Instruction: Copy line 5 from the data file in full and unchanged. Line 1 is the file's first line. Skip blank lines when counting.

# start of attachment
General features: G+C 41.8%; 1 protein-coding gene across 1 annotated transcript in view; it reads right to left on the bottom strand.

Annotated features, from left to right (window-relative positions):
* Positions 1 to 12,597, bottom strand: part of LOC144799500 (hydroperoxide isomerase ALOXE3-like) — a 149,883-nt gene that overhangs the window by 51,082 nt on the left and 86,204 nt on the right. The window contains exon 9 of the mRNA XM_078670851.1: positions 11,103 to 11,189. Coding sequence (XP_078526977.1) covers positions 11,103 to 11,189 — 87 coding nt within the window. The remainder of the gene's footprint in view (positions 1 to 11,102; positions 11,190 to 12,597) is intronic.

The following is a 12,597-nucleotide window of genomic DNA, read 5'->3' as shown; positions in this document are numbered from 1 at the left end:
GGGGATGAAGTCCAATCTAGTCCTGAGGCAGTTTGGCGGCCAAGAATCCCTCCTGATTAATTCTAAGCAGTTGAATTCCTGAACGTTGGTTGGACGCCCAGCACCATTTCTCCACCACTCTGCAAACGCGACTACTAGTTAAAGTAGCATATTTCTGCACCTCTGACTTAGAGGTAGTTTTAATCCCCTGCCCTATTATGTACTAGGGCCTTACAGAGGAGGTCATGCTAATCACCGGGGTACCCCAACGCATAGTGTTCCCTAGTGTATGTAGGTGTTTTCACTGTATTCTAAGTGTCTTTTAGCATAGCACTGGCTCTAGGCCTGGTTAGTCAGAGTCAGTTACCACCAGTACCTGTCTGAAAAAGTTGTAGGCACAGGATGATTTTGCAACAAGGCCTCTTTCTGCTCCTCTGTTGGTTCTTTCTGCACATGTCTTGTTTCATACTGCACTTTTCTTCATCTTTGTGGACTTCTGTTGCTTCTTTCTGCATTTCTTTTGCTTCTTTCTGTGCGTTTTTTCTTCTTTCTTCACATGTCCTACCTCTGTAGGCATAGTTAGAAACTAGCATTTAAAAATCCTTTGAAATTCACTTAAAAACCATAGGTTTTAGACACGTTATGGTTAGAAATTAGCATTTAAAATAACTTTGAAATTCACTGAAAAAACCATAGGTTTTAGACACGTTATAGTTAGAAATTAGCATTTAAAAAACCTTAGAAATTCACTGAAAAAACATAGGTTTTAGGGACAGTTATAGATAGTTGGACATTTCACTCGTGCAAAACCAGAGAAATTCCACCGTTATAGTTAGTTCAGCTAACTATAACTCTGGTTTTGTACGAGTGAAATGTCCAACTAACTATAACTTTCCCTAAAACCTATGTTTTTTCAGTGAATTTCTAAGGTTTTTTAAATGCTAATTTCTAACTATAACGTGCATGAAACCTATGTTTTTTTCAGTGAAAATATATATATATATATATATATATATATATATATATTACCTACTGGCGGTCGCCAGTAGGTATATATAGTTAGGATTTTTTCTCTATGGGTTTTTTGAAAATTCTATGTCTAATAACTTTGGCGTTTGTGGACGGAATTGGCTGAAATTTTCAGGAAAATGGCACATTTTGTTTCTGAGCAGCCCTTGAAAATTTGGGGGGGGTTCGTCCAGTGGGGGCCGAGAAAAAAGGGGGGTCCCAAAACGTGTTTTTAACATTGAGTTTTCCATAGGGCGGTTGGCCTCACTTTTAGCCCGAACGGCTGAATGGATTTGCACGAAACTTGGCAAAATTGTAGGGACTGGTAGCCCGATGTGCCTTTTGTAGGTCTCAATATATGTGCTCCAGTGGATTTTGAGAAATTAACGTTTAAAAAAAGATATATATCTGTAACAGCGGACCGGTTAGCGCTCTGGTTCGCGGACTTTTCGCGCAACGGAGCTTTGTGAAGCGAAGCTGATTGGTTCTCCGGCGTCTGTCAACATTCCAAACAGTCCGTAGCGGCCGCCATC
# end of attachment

GGGGATGAAGTCCAATCTAGTCCTGAGGCAGTTTGGCGGCCAAGAATCCCTCCTGATTAATTCTAAGCAGTTGAATTCCTGAACGTTGGTTGGACGCCCAGCACCATTTCTCCACCACTCTGCAAACGCGACTACTAGTTAAAGTAGCATATTTCTGCACCTCTGACTTAGAGGTAGTTTTAATCCCCTGCCCTATTATGTACTAGGGCCTTACAGAGGAGGTCATGCTAATCACCGGGGTACCCCAACGCATAGTGTTCCCTAGTGTATGTAGGTGTTTTCACTGTATTCTAAGTGTCTTTTAGCATAGCACTGGCTCTAGGCCTGGTTAGTCAGAGTCAGTTACCACCAGTACCTGTCTGAAAAAGTTGTAGGCACAGGATGATTTTGCAACAAGGCCTCTTTCTGCTCCTCTGTTGGTTCTTTCTGCACATGTCTTGTTTCATACTGCACTTTTCTTCATCTTTGTGGACTTCTGTTGCTTCTTTCTGCATTTCTTTTGCTTCTTTCTGTGCGTTTTTTCTTCTTTCTTCACATGTCCTACCTCTGTAGGCATAGTTAGAAACTAGCATTTAAAAATCCTTTGAAATTCACTTAAAAACCATAGGTTTTAGACACGTTATGGTTAGAAATTAGCATTTAAAATAACTTTGAAATTCACTGAAAAAACCATAGGTTTTAGACACGTTATAGTTAGAAATTAGCATTTAAAAAACCTTAGAAATTCACTGAAAAAACATAGGTTTTAGGGACAGTTATAGATAGTTGGACATTTCACTCGTGCAAAACCAGAGAAATTCCACCGTTATAGTTAGTTCAGCTAACTATAACTCTGGTTTTGTACGAGTGAAATGTCCAACTAACTATAACTTTCCCTAAAACCTATGTTTTTTCAGTGAATTTCTAAGGTTTTTTAAATGCTAATTTCTAACTATAACGTGCATGAAACCTATGTTTTTTTCAGTGAAAATATATATATATATATATATATATATATATATATATTACCTACTGGCGGTCGCCAGTAGGTATATATAGTTAGGATTTTTTCTCTATGGGTTTTTTGAAAATTCTATGTCTAATAACTTTGGCGTTTGTGGACGGAATTGGCTGAAATTTTCAGGAAAATGGCACATTTTGTTTCTGAGCAGCCCTTGAAAATTTGGGGGGGGTTCGTCCAGTGGGGGCCGAGAAAAAAGGGGGGTCCCAAAACGTGTTTTTAACATTGAGTTTTCCATAGGGCGGTTGGCCTCACTTTTAGCCCGAACGGCTGAATGGATTTGCACGAAACTTGGCAAAATTGTAGGGACTGGTAGCCCGATGTGCCTTTTGTAGGTCTCAATATATGTGCTCCAGTGGATTTTGAGAAATTAACGTTTAAAAAAAGATATATATCTGTAACAGCGGACCGGTTAGCGCTCTGGTTCGCGGACTTTTCGCGCAACGGAGCTTTGTGAAGCGAAGCTGATTGGTTCTCCGGCGTCTGTCAACATTCCAAACAGTCCGTAGCGGCCGCCATC